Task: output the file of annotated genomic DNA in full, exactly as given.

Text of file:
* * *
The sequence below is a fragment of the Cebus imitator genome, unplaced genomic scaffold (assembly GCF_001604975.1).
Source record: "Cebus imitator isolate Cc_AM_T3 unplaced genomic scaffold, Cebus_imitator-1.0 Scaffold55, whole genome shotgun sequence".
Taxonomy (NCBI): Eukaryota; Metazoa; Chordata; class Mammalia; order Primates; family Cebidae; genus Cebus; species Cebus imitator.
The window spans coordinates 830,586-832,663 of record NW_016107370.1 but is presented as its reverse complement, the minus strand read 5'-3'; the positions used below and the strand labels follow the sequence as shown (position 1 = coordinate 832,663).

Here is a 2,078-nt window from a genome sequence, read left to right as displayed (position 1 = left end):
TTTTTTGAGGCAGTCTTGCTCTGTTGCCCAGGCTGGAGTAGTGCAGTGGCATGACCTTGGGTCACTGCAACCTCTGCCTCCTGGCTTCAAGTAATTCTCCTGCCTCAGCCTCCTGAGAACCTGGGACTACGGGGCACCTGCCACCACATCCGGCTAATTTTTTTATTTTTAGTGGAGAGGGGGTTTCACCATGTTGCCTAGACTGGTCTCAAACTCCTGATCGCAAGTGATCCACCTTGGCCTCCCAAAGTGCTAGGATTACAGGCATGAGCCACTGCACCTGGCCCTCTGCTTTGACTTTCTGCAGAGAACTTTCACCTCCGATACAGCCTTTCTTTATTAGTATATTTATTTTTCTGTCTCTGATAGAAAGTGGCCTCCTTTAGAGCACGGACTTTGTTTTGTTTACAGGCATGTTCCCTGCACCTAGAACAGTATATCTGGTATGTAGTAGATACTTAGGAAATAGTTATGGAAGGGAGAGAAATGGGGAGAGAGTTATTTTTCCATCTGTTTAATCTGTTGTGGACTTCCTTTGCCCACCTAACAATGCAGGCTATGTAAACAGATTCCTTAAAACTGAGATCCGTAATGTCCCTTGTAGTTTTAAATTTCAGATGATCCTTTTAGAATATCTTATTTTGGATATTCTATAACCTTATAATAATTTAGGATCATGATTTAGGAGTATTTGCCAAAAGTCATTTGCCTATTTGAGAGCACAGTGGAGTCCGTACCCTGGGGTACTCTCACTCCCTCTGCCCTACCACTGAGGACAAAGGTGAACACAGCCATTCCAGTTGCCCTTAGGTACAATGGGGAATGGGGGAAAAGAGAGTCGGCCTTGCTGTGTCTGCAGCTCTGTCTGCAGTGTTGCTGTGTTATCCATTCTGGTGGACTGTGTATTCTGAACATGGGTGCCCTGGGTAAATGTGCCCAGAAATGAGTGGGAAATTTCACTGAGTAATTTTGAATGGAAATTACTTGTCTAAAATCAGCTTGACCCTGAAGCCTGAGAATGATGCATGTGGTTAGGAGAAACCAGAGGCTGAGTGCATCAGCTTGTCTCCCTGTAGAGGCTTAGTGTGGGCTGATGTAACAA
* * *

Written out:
The sequence below is a fragment of the Cebus imitator genome, unplaced genomic scaffold (assembly GCF_001604975.1).
Source record: "Cebus imitator isolate Cc_AM_T3 unplaced genomic scaffold, Cebus_imitator-1.0 Scaffold55, whole genome shotgun sequence".
Taxonomy (NCBI): Eukaryota; Metazoa; Chordata; class Mammalia; order Primates; family Cebidae; genus Cebus; species Cebus imitator.
The window spans coordinates 830,586-832,663 of record NW_016107370.1 but is presented as its reverse complement, the minus strand read 5'-3'; the positions used below and the strand labels follow the sequence as shown (position 1 = coordinate 832,663).

Here is a 2,078-nt window from a genome sequence, read left to right as displayed (position 1 = left end):
TTTTTTGAGGCAGTCTTGCTCTGTTGCCCAGGCTGGAGTAGTGCAGTGGCATGACCTTGGGTCACTGCAACCTCTGCCTCCTGGCTTCAAGTAATTCTCCTGCCTCAGCCTCCTGAGAACCTGGGACTACGGGGCACCTGCCACCACATCCGGCTAATTTTTTTATTTTTAGTGGAGAGGGGGTTTCACCATGTTGCCTAGACTGGTCTCAAACTCCTGATCGCAAGTGATCCACCTTGGCCTCCCAAAGTGCTAGGATTACAGGCATGAGCCACTGCACCTGGCCCTCTGCTTTGACTTTCTGCAGAGAACTTTCACCTCCGATACAGCCTTTCTTTATTAGTATATTTATTTTTCTGTCTCTGATAGAAAGTGGCCTCCTTTAGAGCACGGACTTTGTTTTGTTTACAGGCATGTTCCCTGCACCTAGAACAGTATATCTGGTATGTAGTAGATACTTAGGAAATAGTTATGGAAGGGAGAGAAATGGGGAGAGAGTTATTTTTCCATCTGTTTAATCTGTTGTGGACTTCCTTTGCCCACCTAACAATGCAGGCTATGTAAACAGATTCCTTAAAACTGAGATCCGTAATGTCCCTTGTAGTTTTAAATTTCAGATGATCCTTTTAGAATATCTTATTTTGGATATTCTATAACCTTATAATAATTTAGGATCATGATTTAGGAGTATTTGCCAAAAGTCATTTGCCTATTTGAGAGCACAGTGGAGTCCGTACCCTGGGGTACTCTCACTCCCTCTGCCCTACCACTGAGGACAAAGGTGAACACAGCCATTCCAGTTGCCCTTAGGTACAATGGGGAATGGGGGAAAAGAGAGTCGGCCTTGCTGTGTCTGCAGCTCTGTCTGCAGTGTTGCTGTGTTATCCATTCTGGTGGACTGTGTATTCTGAACATGGGTGCCCTGGGTAAATGTGCCCAGAAATGAGTGGGAAATTTCACTGAGTAATTTTGAATGGAAATTACTTGTCTAAAATCAGCTTGACCCTGAAGCCTGAGAATGATGCATGTGGTTAGGAGAAACCAGAGGCTGAGTGCATCAGCTTGTCTCCCTGTAGAGGCTTAGTGTGGGCTGATGTAACAA